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Friday, 24 August 2012

Focus on Focus

As an athlete at NBAC, I learned the phrase "train the stroke". "Train the stroke" means that we have to do enough of one stroke at one time, within the same set, to actually improve the stroke.

Here's an example of something like what I was doing as a swimmer at NBAC in 1992:
300 Swim
300 Drill
300 Pull

12x50 (50) IM switching

8x150 (2) -- 50 Kick, 50 Drill, 50 Swim -- 2 of each

10x300 (4)
75 Free + 50 Breast Face Kick + 50 2Kick 1Pull + 50 Dolphin Pull + 75 Breast Swim
{sometimes we would take 10 seconds rest before the 75 swim and change the 300 to 4:10}

10x200 Free Pull (220) last one fast

300 easy

There are two main reasons the set of 10x300 is so good:

1) It's 40 minutes long, which offers enough time for athletes to get something out of it aerobically.

2) It enables the athlete to get into a rhythm with the stroke due to the overall length of the set and the amount of continuous breaststroke swum within each repeat.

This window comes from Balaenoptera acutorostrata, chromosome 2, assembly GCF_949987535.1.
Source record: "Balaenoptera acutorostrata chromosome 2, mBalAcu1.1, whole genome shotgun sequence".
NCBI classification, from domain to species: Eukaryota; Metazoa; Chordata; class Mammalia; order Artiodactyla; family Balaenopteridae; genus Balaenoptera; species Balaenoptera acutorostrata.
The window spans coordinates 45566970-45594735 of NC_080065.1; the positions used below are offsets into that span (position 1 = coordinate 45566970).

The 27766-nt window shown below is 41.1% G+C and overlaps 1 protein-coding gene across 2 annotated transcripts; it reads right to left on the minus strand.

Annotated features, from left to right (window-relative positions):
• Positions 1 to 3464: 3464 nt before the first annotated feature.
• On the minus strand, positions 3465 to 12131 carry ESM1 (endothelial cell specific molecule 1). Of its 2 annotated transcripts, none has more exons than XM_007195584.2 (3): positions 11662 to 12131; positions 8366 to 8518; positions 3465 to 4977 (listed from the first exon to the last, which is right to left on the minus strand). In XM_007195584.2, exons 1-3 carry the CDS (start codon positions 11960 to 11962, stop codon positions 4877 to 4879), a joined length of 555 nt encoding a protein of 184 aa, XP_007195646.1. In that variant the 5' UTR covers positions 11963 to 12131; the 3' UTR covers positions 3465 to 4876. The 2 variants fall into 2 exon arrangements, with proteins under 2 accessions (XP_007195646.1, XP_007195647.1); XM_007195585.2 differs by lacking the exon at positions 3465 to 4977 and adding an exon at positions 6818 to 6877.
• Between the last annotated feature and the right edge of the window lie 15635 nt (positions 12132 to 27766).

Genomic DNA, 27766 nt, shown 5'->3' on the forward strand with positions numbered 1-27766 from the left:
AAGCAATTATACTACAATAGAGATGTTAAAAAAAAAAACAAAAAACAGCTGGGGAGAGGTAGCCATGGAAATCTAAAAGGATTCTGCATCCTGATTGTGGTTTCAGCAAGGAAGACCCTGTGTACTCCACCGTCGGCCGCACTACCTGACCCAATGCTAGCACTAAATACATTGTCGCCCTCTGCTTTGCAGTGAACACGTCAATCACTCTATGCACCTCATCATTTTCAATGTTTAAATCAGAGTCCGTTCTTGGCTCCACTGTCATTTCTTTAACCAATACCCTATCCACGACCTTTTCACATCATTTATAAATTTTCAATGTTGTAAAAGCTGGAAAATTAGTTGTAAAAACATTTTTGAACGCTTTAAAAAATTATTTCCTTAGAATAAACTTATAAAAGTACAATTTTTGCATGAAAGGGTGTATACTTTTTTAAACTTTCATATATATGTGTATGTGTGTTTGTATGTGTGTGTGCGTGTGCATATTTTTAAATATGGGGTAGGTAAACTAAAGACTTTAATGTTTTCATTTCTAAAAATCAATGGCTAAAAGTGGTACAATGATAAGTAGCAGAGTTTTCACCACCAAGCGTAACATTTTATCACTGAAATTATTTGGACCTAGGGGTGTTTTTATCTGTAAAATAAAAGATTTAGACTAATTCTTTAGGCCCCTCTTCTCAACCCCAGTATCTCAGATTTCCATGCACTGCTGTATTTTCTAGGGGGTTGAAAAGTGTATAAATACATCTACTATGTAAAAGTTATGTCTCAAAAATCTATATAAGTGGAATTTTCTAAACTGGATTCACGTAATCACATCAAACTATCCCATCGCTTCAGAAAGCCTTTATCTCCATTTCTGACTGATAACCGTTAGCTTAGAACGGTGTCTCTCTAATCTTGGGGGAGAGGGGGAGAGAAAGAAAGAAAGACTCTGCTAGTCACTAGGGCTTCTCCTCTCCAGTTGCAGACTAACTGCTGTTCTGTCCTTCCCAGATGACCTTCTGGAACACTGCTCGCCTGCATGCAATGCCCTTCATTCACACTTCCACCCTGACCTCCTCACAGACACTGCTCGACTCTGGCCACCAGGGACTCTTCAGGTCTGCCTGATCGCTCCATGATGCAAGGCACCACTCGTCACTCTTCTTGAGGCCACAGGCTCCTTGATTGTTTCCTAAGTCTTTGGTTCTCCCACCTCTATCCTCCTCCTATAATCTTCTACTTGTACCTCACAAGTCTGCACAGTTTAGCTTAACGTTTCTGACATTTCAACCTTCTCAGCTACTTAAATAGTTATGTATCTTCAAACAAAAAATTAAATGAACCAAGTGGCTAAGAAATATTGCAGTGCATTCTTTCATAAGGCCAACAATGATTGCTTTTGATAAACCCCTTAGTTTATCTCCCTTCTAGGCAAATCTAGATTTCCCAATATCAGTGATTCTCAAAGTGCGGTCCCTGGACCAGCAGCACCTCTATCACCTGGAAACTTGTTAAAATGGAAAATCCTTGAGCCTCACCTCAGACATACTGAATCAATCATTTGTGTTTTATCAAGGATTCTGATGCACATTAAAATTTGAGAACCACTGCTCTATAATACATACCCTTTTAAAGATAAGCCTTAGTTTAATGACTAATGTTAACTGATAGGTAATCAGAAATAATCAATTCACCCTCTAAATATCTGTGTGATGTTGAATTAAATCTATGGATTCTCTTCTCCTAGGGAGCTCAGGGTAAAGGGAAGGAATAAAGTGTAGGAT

The distance and length of repeats of this set can be modified for less-experienced athletes, but the idea of continuous swimming within one discipline should remain. The set should be balanced by different types of training sets for each particular stroke (I try to balance aerobic sets with faster-paced active rest sets, drill sets, and kick sets).

I'm going to try the above set with my athletes and see how well they can average while holding great stroke. Look for a post in a few weeks to see how it goes!

1 comment:

  1. Good to know others have the same thoughts. I don't let my IMer's do many IM's early in the season as we are building endurance/strength/skill within each stroke first, then we put them together